I LEDBURY POLICE. I I WEDNESDAY, JANUARY 28. I I Before Alderman John Riley (in the chair), Mr I Spencer H Bickham, Mr J Wilfred Hewitt, Dr M A Wood, and Mr Fred Ballard. I TRANSFER. I I The Itcenae oi the Oak Inn, Munsley, was I permanently tranferred from Richard Spencer I deceased, to Andrew R Bengry. I EXTENSION. I Mr M J Powell, Horse and Groom Hotel, Colwall, was granted an extension of one hour on February 5, on the occasion of the annual dinner of the "Loyal Perseverance" 1_ Lodge of Oddfellows. _n I I ALLEGED ASSAULT AT MATtlU. I James Soley, labourer, Mathon, was charged with assaulting Annie Merrrick, married woman, also of Mathon, on January 5. The case was down for hearing at the last Court, but neither of the parties appeared, and a letter was read from the complainant withdrawing the summons, but the Bench decided that the parties must appear before them. Complainant gave details of the assault and said defendant struck her twice in the mouth. There bad been some unpleasant- ness. John Merrick, husband of the complainant, said he and Solely had had words. He saw Soley strike his wife twice, cutting her mouth and making it bleed. In reply to the Bench, the witness said the people over whom the bother was about had left the parish, and be did not wish to give evidence against the man, as they worked together and had a good deal to put up with. Mr Hewitt: But if you work together that does not entitle him to bit your wife in the mouth. Defendant said be did not hit Mrs Merrick. Her husband knocked him down, and hit his own wife. Sergt Howard said it was a drunken squabble. The bother was over a girl, and Merrick was as bad as Soley. The Bench inflicted a fine of 10s and costs, J:9sin all. A fornight was allowed for payment. I CRUELTY TO A HORSE. I Robert Pickersgill, of Hereford, was sum- moned for working a horse while the animal was in an unfit state at larrington on January 14 last. P.C. Matthews, of Tarrington, said about 2 p.m. he was cycling from Ledbury to Tarrington, and when at the Bush Pitch be saw defendant in charge of three horses and a timber carriage. He noticed the middle horse, a white one, was sweating profusely, ,was tucked up, and was lame on the two fore feet, the near one especially. He spoke to defendant, who said be came from Defford that morning and was going to Hereford, and the horse bad only just dropped lame. He told defendant that in ibis opinion the horse was not fit to travel and advised him to put it up and fetch it later. At 5 p.m. he saw defendant at Tarrington, and the horse was in about much the same condition. He asked defendant if he had tried to put the horse up and he said he bad not done so. He told him he considered the horse unfit to travel, and took possession of it, putting it up at the Foley Arms, Tarrington, and giving information to the Inspector of the N.,S.P.C.A. He was present later when Inspector Lewis and Mr Beeson examined the horse, when it took them ten minutes to get the horse out of the stable. Next morning it was in much the same condition, and later defendant visited the horse and he could not get it out of the stable. There was no load on the timber carriage, but the horse was so harnessed that the front horse was simply pulling it along. Inspector Lewis-said he saw the horse the same night and it,certainly was very lame. He saw defendant next morning at Hereford, w hen be told witness that he was foreman in sole charge of the horses for a Mr Johnson, a timber dealer, of Yorkshire. Defendant told him he came from Thrapston in Northamptonshire on Sunday, and the horse had thus travelled 115 miles. He also said the horse went. all right until the previous day, but witness said he doubted it. Defendant admitted the horse had been off work two months and that he had told his employer a month ago that the horse ought to go on the farm as it was not fit for work on the hard roads. Later he saw defendant and his employer together, when his employer denied that be knew the horse was so lame, and that he should have boxed the horse, as he had done another one. The horse was the lamest he had ever seen, and the wall of the near fore foot had completely fallen in, and it must have suffered agonies. Stephen Beeson, veterinary surgeon, of Hereford, said he examined the horse and it was excessively lame from the disease in the feet. The feet had suffered some time ago from laminitis, and had not got into proper condition. He should say the horse was not fit to start on the morning of January 4, and ought not to have been walked that distance, and it was gross cruelty to compel the horse to do so. Defendant: Do you thiafe the horse was fit to start from Thrapston on Sunday ? Witness He may have been, but the long distance had told on him. Robert Pickersgill, timber haulier, said he left Thapston on Sunday, when the horse was quite sound, also on Monday and Tues- day, and he did not notice anything wrong with him on Wednesday morning. Four miles from Ledbury he noticed the horse was not going so well,but he thought he was tired, as be bad already come 100 miles. He thought if he could get the horse to Here- ford he would be able to look after him better, as he had been lame before, and he had got him all right. By the Bench: He had previousl y boxed one horse, but thought this one would travel through, or he would have boxed this one as well. Mr Hewitt: Didn't it occur to you to take the horse out at Led bury, knowing its past history ? Defendant: I wanted to get it on to Here- ford, where I could have looked after it my- self. The Bench said there was no doubt defendant worked the horse in an unfit state, and it was very cruel. He would be fined ..£3 and -63 4s 3d costs. Defendant paid £ 3 down and and was allowed a fortnight in which to pay the remainder. TESTING RUNABOUTS ON THE I HILLS. t Robert Douglas Oliver, of Malvern Link, was summoned for driving a motor tri-car at an excessive speed along the Jubilee Drive on January 8. Defendant pleaded not guilty. Fred Ballard, of Col wall, said he was on the Jubilee Drive at 12.15 p.m.. on January 9. when he noticed a tri-car going along the drive at & speed Le considered to be about 30 miles an hour. He informed the police, as there had been numerous complaints, and the result was be had a summons to appear there that morning. He could not recognise anyone in Court as the driver. He was the oldest motorist in the county of Hereford, and considered he could judge speed. It was a flat, level piece of road, and there was no other traffic on the road. He took the num- ber of the car later, as it was returning from the hills. There had been two fatal accidents on that road, a boy killed at one end, and a man at the other end. Cross-examined by defendant He could see the car for 300 yards and not 70 yards. Frederick Bourne, of Colwall, said be was in company with the last witness, and saw the tri-car, which he thought was going 30 miles an hour. He judged the speed of the car by other cars he saw go along the road, and this one was going faster than others. He knew defendant as the driver. Defendant went into the box and said he was a test driver for Messrs Morgans, Malvern. On the day named he drove a small tri-car, and he did not drive at any- thing like the pace suggested. He noticed Mr Ballard standing back from the drive, and went and stood in the same place and he could not see above 70 yards. The Morgan runabout was a very low car, and it would be bidden under the side of the hill, so that it would be impossible for him to see the car. The cars were not teated for speed, but to see if the cars would climb hills. They could not get 30 miles out of a car new from the works. By Supt. Williams: The Morgan run- about advertised to do over GO miles per' hour was a machine built specially for racing at Brooklands, and was not the same machine as the one he was driving. The Magistrates' Clerk (Mr C B Masefield): Your catalogue says an 8 h.p. machine will do 45 miles an hour ? Defendant: Yes, but not one straight from the works, with a new engine with stiff bearings. You could not get that speed out of her until she had run 300 or 400 miles. Defendant went on to say that he thought there was a prejudice against them because they tested their cars on the hills. Had he been asked politely not to drive in that direction be would have acceded to the request. He had driven for several years in some of the busiest places in the country and had up to now held a clean license. The Chairman said there seemed to be some doubt about the case. Under those circumstances if defendant would pay the costs 8s, they would not record a conviction. If they were going to test their machines they must be careful ef theii* behaviour on the roads. Defendant paid the 8s and said if it was desired that they should keep off the Jubilee Drive thev would do so. A LENIENT VIEW. Richard Perks, of Much Marcle, was charged with removing pigs from Ledbury Market to Much Marcie without a removal license on January 13. Defendant, a very elderly man, said he was ignorant of the regulations. He bad a small place, but had not bought any pigs in Ledbury Market for ten years. He .did not wih to break the law. Supt. Williams said he had no doubt the offence was committed without thought. Still an offence had been committed. Defendant was warned, and the case was dismissed. A LARGE FAMILY. I Walter Baker, labourer, of Much Marde, was summoned under the Education Bye-laws in respect of six of his children, Edith 13. Ernest 12, Mary 10, James 7, Hubert 6, and Tracey 5. Mrs Baker appeared for her husband, and carried a baby in her arms. H W Hayter, clerk and school attendance officer to the Ledbury Rural District School Attendance Committee, said James, Hubert and Tracey had not attended school at all. Edith had not attended since defendant was fined on July 30 last. Earnest's and Mary's attendances were very bad. Edith, Ernest and Mary were all in Standard I. The distance was 2 3-8 miles. There was a very large family. In reply to the Cnairman, Mrs Baker said she had 14 children alive, of whom three were at work. Fined 28.f3d.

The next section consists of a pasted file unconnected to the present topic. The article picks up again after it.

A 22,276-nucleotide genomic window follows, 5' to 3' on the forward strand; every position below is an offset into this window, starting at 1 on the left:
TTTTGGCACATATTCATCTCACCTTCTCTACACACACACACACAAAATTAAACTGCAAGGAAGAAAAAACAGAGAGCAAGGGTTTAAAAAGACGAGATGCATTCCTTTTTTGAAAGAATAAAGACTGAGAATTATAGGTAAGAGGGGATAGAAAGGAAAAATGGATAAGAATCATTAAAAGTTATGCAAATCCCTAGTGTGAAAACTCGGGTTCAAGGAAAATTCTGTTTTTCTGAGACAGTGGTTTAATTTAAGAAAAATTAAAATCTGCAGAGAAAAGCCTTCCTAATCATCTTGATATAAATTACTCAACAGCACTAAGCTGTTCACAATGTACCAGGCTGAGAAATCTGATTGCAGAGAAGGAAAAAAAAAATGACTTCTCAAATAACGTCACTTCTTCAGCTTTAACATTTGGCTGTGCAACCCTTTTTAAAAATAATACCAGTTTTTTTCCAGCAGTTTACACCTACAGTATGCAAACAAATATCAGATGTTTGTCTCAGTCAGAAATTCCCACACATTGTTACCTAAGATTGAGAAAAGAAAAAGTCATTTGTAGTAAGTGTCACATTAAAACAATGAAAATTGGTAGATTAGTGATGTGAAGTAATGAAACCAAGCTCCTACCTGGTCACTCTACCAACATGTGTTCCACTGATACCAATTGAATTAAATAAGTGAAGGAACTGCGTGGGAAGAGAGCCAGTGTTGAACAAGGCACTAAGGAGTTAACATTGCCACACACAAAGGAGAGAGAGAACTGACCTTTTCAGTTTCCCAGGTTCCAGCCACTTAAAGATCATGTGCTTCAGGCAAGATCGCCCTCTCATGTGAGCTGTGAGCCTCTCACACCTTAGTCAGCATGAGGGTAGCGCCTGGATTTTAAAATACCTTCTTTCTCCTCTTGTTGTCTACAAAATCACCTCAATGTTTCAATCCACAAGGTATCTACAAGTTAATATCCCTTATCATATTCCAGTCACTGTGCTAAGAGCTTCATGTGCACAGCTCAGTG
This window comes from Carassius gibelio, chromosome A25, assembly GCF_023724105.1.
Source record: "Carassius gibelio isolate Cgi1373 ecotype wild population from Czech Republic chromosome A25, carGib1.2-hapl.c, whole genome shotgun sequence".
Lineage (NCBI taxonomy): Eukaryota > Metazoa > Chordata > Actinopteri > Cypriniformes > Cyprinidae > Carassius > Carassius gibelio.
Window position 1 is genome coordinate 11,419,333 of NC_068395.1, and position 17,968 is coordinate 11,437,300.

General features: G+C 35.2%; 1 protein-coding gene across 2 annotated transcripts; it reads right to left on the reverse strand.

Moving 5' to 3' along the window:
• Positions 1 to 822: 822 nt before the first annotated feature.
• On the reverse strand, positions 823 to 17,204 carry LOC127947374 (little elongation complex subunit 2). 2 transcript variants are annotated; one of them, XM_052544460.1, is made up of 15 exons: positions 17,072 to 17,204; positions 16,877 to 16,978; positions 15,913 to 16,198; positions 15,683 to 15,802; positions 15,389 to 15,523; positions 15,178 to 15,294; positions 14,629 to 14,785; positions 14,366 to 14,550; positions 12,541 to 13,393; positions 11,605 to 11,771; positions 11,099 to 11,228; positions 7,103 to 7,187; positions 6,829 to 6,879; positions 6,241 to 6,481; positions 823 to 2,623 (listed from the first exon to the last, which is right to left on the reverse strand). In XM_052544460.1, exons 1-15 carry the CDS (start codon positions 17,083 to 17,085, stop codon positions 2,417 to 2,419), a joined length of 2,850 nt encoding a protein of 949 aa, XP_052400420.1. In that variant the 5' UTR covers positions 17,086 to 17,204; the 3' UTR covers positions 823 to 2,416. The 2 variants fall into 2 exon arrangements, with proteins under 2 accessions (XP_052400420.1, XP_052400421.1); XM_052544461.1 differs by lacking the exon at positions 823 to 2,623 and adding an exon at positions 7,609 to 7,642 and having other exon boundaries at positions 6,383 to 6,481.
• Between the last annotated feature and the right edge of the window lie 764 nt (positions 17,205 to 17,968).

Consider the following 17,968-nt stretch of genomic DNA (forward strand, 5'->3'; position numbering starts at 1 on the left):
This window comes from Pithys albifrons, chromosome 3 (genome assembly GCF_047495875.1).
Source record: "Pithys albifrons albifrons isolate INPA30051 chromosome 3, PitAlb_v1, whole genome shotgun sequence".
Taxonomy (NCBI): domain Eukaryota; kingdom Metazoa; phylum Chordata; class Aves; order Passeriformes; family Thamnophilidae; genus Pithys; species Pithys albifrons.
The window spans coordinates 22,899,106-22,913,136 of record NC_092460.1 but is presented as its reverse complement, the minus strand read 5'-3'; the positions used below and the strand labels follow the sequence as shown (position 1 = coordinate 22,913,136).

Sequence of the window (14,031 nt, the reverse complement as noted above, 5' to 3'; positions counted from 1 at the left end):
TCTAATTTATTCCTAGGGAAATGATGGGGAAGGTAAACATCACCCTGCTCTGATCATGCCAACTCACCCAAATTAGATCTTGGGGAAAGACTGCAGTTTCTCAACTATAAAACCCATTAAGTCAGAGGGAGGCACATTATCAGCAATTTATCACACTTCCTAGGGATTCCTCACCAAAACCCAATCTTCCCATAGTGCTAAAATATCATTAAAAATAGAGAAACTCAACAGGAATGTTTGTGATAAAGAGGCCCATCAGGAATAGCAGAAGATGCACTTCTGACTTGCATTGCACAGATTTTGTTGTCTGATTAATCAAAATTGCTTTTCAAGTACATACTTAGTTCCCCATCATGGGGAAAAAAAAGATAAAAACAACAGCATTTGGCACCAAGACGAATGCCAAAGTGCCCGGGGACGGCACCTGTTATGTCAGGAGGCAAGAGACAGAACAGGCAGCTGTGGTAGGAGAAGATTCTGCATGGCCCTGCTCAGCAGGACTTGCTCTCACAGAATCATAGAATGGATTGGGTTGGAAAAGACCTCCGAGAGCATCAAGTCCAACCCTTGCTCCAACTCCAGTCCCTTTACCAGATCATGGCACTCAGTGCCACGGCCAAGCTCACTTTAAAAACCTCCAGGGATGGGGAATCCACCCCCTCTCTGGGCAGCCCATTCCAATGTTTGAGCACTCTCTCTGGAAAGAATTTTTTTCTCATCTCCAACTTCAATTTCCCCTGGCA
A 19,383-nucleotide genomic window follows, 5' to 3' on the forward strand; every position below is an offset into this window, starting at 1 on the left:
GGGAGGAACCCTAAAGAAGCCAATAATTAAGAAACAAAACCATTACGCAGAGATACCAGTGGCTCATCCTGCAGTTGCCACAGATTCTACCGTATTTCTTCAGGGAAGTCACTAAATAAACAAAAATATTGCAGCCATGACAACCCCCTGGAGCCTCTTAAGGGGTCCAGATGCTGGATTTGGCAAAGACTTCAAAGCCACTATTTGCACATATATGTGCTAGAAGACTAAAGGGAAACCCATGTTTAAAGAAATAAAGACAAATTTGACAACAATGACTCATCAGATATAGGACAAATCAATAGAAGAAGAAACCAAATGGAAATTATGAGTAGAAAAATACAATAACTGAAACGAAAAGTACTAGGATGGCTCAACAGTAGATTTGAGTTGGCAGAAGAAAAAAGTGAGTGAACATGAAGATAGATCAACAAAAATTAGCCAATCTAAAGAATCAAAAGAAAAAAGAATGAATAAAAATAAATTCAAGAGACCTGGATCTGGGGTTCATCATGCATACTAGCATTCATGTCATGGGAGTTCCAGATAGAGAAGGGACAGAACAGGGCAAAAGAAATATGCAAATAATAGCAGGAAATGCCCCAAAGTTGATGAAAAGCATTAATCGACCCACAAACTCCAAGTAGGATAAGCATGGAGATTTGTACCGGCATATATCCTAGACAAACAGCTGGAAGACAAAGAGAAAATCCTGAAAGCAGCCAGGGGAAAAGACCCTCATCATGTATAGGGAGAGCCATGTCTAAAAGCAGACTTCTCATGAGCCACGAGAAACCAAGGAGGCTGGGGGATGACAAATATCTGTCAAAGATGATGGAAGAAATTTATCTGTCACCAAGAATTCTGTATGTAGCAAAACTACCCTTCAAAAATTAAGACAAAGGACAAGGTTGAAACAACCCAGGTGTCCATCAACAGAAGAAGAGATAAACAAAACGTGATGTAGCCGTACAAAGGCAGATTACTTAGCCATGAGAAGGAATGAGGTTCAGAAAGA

PUTLEY. I WHIST DRIVE.—A whist drive to conclude with a dance in aid of the funds of the Putley Working Men's Club and the Putley Boy Scouts will be held in the Schoolroom on Wednesday, Febniary 11, at 7-30 p.m. Refreshments will be provided. Tickets may be obtained from the following Committee Messrs W W Tuoby, J W Godsall, H Taylor, and the Rev F W FieeiuantJ# Bishop.
KEMPLEY. I WHIST DRIVE.—An invitation whist drive was held in the Parish Hall on Wednesday evening, when about 40 visitors attended, from Dymock, Much Marcle and Upton Bishop. A very enjoyable evening was spent, and great credit is due to the admirable arrangements made by the Committee, who were Messrs W J Brooke, M C Cowie, R F Stuart, E Pullen, and J H Walker, Mr Cowie and Mr Stuart acting also as stewards. The first prize for ladies was won by Mrs Pope, kwnellfi, and the first for gentlemen was carried off by Mr Weston, Much Marcle. Miss Chapman received the ladies' booby prize, the gentlemen's falling to Mr J H Walker.
LONDON CENTRAL MEAT Co., Ltd., BROAD STREET, NEWENT, PRIME CHILLED BEEF I pro- TOP PRICE, 61d. per lb. 2 t CHOICE SELECTED MUTTON Legs, SJd. Shoulder and Loin, 6d. per lb. Prime CANTERBURY LAMB A SPECIALITY Fore Quarter, 7d. per lb. Hind Quarter, 8d. per lb. NOTE THE ADDRESS- The London Central Meat Co., Ltd., BROAD STREET, NEWENT.